Legislators Wonder What makes XM/Sirius so Special


The proponents of the XM/Sirius merger found an expert to support the case for allowing the transaction to go through in the person of Thomas Hazlett, who was once the Chief Economist for the FCC. The National Association of Broadcasters, unsurprisingly, takes exception. And a pair of key Congressmen, John Conyers (D-MI) and Steve Chabot (R-OH) wrote a letter that went to both Alberto Gonzales and Kevin Martin asking how this merger is any different than the EchoStar/DirecTV merger shot down in 2002.

The economist and the legislators agree on one key point – defining the marketplace is the key to analyzing the transaction. Hazlett argues that if satellite audio and AM-FM were not in competition, then why are they so strongly opposed to the merger? It the combined entities use monopoly status to drive up cost while cutting corners on quality, wouldn't that cut into the subscriber base and ultimately benefit "free" radio? His study says, "Since satellite radio first appeared on the scene, broadcasters consistently attempted to restrain this new service to protect their interests at the expense of market competition."

The NAB's response was swift. EVP Dennis Wharton said, "This report defies logic. The study's contention that consumers would benefit from a monopoly merger of the only two satellite radio services is laughable, as evidenced by the fact that Consumers Union and the Consumer Federation of America are opposing the merger."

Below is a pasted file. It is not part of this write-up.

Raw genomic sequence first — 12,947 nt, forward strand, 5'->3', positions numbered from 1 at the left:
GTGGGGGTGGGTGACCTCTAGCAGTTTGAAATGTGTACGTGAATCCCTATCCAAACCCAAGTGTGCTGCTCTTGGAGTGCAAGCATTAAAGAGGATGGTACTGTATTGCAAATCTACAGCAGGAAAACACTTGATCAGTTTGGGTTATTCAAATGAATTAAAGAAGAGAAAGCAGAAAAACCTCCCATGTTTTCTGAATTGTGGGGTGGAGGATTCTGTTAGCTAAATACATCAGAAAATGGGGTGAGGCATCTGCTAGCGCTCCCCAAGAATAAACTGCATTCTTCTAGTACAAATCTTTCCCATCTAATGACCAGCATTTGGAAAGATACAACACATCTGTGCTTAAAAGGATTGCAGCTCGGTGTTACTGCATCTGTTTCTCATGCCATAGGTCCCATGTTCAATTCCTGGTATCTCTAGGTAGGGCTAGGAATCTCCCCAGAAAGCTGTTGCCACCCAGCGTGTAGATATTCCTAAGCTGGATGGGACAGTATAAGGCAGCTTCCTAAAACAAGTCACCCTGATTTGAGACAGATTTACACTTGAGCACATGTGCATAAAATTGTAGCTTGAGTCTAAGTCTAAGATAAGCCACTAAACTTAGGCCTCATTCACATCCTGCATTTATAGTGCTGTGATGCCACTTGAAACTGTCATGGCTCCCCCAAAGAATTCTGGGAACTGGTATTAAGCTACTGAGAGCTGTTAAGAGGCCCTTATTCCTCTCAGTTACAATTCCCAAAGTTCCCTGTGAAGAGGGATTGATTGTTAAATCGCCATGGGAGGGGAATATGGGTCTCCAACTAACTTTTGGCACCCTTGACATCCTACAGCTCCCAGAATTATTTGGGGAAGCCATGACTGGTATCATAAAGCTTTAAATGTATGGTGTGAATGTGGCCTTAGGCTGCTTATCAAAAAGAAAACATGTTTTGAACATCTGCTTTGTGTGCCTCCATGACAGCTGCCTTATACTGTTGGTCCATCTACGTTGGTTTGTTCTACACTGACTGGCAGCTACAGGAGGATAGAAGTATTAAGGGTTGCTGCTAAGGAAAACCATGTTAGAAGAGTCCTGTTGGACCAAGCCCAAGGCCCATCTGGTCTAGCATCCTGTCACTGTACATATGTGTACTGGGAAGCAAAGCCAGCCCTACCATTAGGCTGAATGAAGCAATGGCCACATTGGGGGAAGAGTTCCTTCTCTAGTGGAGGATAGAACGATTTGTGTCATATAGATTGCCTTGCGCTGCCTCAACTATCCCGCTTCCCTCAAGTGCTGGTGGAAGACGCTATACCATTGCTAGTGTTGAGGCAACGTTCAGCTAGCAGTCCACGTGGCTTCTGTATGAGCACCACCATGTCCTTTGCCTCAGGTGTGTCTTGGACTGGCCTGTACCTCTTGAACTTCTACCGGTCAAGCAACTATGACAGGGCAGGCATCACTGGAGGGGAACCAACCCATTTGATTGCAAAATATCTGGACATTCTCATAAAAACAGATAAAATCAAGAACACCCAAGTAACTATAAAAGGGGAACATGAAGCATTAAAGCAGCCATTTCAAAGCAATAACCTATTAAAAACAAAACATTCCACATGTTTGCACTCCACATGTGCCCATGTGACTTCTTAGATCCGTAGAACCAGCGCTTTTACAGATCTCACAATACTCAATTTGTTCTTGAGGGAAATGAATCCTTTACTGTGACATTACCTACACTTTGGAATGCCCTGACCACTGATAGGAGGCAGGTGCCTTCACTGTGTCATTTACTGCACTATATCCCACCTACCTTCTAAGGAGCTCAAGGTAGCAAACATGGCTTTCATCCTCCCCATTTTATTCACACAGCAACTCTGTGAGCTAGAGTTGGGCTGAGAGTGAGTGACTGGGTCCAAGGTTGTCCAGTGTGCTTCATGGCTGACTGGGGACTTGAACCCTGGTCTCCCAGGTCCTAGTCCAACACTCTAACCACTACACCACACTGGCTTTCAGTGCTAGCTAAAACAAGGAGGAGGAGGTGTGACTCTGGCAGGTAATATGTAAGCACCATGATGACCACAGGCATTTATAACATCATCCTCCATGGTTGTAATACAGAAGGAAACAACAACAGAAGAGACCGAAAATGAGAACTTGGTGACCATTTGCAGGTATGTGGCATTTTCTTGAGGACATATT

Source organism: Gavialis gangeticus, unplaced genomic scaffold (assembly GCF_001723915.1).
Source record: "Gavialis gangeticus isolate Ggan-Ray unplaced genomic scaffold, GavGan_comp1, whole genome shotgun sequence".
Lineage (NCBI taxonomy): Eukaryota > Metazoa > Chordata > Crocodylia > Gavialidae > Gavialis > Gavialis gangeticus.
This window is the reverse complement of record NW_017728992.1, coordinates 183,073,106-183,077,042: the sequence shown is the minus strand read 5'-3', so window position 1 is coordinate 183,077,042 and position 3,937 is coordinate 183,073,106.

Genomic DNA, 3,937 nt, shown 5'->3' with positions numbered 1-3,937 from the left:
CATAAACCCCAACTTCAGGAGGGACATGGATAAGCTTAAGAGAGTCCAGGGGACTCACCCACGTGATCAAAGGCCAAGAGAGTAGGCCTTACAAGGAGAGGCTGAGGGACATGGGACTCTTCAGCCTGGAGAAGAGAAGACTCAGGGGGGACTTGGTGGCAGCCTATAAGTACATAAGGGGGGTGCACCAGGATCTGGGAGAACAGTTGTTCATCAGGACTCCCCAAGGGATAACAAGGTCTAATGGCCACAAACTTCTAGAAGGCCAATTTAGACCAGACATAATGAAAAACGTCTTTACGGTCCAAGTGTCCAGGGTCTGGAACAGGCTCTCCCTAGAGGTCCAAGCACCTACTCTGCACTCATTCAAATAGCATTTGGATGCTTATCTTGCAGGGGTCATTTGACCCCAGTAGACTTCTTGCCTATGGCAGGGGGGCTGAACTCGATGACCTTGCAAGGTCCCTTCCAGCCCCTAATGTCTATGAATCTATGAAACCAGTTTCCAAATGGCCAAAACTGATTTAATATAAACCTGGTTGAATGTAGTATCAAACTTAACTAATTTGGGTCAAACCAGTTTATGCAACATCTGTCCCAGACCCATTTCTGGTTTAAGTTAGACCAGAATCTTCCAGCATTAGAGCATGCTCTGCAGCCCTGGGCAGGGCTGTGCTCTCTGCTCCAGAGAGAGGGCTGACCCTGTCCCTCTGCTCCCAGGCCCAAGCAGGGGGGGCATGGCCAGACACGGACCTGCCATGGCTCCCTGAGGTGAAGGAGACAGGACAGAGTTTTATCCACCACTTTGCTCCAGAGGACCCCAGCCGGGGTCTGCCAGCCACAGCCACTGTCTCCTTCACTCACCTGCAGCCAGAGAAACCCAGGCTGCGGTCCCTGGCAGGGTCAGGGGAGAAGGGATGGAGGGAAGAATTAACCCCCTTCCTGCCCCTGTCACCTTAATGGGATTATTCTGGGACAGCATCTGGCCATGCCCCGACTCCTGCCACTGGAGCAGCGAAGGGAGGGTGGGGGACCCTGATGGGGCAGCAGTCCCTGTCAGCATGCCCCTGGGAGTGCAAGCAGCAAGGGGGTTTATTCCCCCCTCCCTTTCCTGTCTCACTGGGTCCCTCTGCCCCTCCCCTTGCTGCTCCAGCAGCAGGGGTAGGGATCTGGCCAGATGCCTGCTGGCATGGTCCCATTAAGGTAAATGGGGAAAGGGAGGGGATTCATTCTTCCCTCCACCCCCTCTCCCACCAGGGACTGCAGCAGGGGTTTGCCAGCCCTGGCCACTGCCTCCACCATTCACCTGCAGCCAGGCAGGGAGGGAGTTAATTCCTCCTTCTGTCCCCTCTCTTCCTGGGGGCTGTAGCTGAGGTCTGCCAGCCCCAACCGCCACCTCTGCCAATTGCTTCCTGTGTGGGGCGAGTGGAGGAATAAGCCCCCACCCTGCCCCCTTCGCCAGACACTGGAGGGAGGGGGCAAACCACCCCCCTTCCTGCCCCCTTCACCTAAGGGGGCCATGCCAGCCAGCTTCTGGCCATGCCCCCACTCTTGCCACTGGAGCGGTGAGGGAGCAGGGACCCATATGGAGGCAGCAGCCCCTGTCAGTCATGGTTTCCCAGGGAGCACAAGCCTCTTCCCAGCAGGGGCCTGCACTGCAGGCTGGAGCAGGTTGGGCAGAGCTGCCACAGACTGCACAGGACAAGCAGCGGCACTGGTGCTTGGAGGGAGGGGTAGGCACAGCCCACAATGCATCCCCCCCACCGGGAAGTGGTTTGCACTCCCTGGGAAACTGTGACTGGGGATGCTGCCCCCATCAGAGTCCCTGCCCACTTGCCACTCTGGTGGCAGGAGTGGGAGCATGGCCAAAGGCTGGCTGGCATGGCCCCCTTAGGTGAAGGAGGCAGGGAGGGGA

In their letter, Conyers and Chabot reminded Gonzales and Martin that two DARS licenses were given out at the outset to assure competition. Noting the denied TV satellite merger, they ask, "Please explain how approval of this merger would be consistent or inconsistent with the finding in the EchoStar/DirecTV order."

SmartMedia observation: Broadcasters have been forced to "restrain this new service" to make sure that the two licensees did not encroach on broadcast territory in violation of their charters. That means keeping them away from local content. The satellite licenses were designed to have a national scope, while leaving local content to companies that have local staffing who will actually be around in a time of emergency, and who have some knowledge of local events, tastes, weather, traffic, etc. On top of that, the satcasters required somebody to police them as they played fast and loose with terrestrial repeater setting and receiver specs. We still find it difficult to believe that this proposed merger is going to make it anywhere near the finish line.